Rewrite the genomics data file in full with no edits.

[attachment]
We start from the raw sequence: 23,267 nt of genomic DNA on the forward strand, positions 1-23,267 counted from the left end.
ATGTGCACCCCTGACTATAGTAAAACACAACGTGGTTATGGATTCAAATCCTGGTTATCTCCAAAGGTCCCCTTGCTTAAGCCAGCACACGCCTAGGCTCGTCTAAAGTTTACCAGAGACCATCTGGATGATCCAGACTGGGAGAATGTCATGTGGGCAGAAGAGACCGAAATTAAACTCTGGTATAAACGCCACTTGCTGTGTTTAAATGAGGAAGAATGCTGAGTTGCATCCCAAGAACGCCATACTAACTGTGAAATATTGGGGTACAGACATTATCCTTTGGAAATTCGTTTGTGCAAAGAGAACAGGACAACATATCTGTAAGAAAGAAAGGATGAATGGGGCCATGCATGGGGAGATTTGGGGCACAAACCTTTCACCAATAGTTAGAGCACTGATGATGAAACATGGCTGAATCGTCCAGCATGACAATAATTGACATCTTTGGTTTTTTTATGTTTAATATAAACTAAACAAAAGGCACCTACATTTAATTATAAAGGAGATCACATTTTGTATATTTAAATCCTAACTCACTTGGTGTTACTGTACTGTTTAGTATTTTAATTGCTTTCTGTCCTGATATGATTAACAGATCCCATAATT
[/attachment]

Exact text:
We start from the raw sequence: 23,267 nt of genomic DNA on the forward strand, positions 1-23,267 counted from the left end.
ATGTGCACCCCTGACTATAGTAAAACACAACGTGGTTATGGATTCAAATCCTGGTTATCTCCAAAGGTCCCCTTGCTTAAGCCAGCACACGCCTAGGCTCGTCTAAAGTTTACCAGAGACCATCTGGATGATCCAGACTGGGAGAATGTCATGTGGGCAGAAGAGACCGAAATTAAACTCTGGTATAAACGCCACTTGCTGTGTTTAAATGAGGAAGAATGCTGAGTTGCATCCCAAGAACGCCATACTAACTGTGAAATATTGGGGTACAGACATTATCCTTTGGAAATTCGTTTGTGCAAAGAGAACAGGACAACATATCTGTAAGAAAGAAAGGATGAATGGGGCCATGCATGGGGAGATTTGGGGCACAAACCTTTCACCAATAGTTAGAGCACTGATGATGAAACATGGCTGAATCGTCCAGCATGACAATAATTGACATCTTTGGTTTTTTTATGTTTAATATAAACTAAACAAAAGGCACCTACATTTAATTATAAAGGAGATCACATTTTGTATATTTAAATCCTAACTCACTTGGTGTTACTGTACTGTTTAGTATTTTAATTGCTTTCTGTCCTGATATGATTAACAGATCCCATAATT